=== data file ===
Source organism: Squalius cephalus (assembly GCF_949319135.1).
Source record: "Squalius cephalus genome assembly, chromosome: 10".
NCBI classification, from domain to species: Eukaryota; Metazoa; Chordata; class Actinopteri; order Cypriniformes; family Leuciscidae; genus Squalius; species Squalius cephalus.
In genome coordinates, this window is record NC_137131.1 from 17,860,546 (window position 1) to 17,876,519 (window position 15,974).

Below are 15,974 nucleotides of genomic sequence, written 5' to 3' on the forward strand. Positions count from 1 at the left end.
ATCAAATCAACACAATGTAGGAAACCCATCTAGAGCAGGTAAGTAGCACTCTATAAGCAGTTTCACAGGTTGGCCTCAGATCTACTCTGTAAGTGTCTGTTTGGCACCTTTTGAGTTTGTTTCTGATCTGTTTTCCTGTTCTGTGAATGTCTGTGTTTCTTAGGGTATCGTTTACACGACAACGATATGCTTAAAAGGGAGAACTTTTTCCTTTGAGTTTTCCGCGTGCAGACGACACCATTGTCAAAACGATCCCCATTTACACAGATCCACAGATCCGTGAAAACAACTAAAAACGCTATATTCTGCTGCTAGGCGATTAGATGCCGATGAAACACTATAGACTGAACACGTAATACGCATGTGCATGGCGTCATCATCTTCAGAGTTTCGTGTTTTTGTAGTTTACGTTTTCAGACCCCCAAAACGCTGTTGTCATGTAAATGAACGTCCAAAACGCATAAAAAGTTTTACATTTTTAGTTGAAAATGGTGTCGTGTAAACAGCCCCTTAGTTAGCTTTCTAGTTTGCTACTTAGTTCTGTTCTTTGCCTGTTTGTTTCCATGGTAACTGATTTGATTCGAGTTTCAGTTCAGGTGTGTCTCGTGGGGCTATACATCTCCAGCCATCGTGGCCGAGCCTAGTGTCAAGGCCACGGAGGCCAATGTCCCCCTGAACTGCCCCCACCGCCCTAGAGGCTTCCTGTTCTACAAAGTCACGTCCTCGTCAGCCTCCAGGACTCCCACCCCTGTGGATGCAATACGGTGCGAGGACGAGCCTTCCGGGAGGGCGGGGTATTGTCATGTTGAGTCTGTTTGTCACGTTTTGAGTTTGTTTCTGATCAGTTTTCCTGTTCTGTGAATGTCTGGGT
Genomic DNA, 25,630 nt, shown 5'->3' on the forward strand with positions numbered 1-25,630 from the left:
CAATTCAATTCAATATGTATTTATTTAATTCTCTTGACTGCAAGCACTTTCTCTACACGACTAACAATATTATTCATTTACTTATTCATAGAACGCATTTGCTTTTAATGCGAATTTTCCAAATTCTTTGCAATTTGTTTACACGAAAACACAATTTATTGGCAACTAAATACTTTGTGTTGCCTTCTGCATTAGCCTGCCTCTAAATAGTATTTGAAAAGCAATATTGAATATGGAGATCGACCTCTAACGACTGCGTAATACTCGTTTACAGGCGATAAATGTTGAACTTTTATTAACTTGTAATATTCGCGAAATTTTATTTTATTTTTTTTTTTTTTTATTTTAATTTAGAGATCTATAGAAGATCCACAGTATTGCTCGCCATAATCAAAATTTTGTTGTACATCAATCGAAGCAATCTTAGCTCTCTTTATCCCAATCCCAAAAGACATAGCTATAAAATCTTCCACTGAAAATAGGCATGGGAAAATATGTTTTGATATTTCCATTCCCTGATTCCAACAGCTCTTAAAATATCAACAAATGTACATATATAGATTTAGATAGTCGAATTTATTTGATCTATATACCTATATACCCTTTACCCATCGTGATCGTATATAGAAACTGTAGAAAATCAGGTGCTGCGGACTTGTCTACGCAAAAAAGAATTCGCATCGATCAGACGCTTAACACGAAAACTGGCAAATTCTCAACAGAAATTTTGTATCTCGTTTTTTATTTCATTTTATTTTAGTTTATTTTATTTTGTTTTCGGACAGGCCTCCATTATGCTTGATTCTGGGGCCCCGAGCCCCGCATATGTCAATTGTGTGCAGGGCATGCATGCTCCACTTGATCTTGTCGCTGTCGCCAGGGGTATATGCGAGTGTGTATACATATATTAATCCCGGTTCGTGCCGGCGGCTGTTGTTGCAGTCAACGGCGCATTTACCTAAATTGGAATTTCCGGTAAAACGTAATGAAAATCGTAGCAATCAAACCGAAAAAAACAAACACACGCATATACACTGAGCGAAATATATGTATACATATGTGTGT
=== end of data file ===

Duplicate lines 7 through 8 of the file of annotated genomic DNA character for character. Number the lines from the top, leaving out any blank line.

Genomic DNA, 25,630 nt, shown 5'->3' on the forward strand with positions numbered 1-25,630 from the left:
CAATTCAATTCAATATGTATTTATTTAATTCTCTTGACTGCAAGCACTTTCTCTACACGACTAACAATATTATTCATTTACTTATTCATAGAACGCATTTGCTTTTAATGCGAATTTTCCAAATTCTTTGCAATTTGTTTACACGAAAACACAATTTATTGGCAACTAAATACTTTGTGTTGCCTTCTGCATTAGCCTGCCTCTAAATAGTATTTGAAAAGCAATATTGAATATGGAGATCGACCTCTAACGACTGCGTAATACTCGTTTACAGGCGATAAATGTTGAACTTTTATTAACTTGTAATATTCGCGAAATTTTATTTTATTTTTTTTTTTTTTTATTTTAATTTAGAGATCTATAGAAGATCCACAGTATTGCTCGCCATAATCAAAATTTTGTTGTACATCAATCGAAGCAATCTTAGCTCTCTTTATCCCAATCCCAAAAGACATAGCTATAAAATCTTCCACTGAAAATAGGCATGGGAAAATATGTTTTGATATTTCCATTCCCTGATTCCAACAGCTCTTAAAATATCAACAAATGTACATATATAGATTTAGATAGTCGAATTTATTTGATCTATATACCTATATACCCTTTACCCATCGTGATCGTATATAGAAACTGTAGAAAATCAGGTGCTGCGGACTTGTCTACGCAAAAAAGAATTCGCATCGATCAGACGCTTAACACGAAAACTGGCAAATTCTCAACAGAAATTTTGTATCTCGTTTTTTATTTCATTTTATTTTAGTTTATTTTATTTTGTTTTCGGACAGGCCTCCATTATGCTTGATTCTGGGGCCCCGAGCCCCGCATATGTCAATTGTGTGCAGGGCATGCATGCTCCACTTGATCTTGTCGCTGTCGCCAGGGGTATATGCGAGTGTGTATACATATATTAATCCCGGTTCGTGCCGGCGGCTGTTGTTGCAGTCAACGGCGCATTTACCTAAATTGGAATTTCCGGTAAAACGTAATGAAAATCGTAGCAATCAAACCGAAAAAAACAAACACACGCATATACACTGAGCGAAATATATGTATACATATGTGTGT